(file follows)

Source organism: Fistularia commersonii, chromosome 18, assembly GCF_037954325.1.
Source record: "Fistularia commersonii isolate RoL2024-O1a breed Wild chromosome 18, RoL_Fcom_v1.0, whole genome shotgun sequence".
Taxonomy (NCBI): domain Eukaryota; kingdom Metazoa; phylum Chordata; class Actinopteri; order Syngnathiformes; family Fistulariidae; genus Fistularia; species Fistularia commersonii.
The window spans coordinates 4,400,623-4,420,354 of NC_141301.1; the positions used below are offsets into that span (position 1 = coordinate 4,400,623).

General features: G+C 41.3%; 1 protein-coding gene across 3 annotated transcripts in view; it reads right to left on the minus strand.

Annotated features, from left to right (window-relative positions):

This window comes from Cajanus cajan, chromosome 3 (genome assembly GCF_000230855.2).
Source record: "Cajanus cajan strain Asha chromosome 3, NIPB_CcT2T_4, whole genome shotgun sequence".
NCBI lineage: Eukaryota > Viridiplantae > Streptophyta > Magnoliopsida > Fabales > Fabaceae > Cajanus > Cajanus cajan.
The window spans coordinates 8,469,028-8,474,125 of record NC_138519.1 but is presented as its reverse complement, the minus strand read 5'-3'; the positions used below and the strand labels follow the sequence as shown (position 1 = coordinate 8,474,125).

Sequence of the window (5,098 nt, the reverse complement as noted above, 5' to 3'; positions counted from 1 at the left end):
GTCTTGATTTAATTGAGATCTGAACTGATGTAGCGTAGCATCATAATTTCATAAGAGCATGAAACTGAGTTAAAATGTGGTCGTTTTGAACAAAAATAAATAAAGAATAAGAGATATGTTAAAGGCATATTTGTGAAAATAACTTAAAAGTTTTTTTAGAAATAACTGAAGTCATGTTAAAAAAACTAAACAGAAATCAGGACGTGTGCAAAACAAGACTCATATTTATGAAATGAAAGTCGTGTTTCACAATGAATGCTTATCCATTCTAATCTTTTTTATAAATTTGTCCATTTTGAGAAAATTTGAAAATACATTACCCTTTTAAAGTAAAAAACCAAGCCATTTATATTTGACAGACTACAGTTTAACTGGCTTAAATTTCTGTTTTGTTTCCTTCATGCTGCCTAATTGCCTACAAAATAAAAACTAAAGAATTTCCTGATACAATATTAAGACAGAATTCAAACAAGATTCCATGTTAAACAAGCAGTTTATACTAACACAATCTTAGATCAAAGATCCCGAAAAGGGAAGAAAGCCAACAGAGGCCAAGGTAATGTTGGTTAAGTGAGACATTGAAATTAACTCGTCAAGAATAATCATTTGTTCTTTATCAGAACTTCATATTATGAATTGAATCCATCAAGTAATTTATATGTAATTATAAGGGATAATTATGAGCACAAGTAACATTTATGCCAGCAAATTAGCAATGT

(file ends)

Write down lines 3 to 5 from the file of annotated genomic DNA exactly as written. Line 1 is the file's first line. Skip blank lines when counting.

Taxonomy (NCBI): domain Eukaryota; kingdom Metazoa; phylum Chordata; class Actinopteri; order Syngnathiformes; family Fistulariidae; genus Fistularia; species Fistularia commersonii.
The window spans coordinates 4,400,623-4,420,354 of NC_141301.1; the positions used below are offsets into that span (position 1 = coordinate 4,400,623).

General features: G+C 41.3%; 1 protein-coding gene across 3 annotated transcripts in view; it reads right to left on the minus strand.